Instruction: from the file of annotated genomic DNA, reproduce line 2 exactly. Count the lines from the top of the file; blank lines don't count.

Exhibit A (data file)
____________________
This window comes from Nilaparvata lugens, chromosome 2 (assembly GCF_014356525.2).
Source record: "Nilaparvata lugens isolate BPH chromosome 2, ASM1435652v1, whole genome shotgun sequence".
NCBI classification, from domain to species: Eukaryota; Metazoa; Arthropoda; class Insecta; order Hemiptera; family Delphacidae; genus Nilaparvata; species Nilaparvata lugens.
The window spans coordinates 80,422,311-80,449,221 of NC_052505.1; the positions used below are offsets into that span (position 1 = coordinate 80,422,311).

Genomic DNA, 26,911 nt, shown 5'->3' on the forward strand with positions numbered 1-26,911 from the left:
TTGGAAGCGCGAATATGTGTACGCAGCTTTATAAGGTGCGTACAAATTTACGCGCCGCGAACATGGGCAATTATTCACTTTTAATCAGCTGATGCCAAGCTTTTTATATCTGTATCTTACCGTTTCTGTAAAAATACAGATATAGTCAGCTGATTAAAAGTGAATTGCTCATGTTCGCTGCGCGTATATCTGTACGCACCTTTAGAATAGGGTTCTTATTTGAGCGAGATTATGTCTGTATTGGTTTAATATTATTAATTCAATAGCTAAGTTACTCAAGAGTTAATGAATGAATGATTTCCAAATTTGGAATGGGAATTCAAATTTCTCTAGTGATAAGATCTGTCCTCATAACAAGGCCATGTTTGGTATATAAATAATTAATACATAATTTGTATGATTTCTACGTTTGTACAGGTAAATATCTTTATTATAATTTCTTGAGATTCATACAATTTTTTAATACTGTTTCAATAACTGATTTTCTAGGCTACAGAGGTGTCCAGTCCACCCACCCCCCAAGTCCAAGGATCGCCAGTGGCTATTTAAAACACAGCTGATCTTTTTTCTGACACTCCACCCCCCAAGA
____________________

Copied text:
Source record: "Nilaparvata lugens isolate BPH chromosome 2, ASM1435652v1, whole genome shotgun sequence".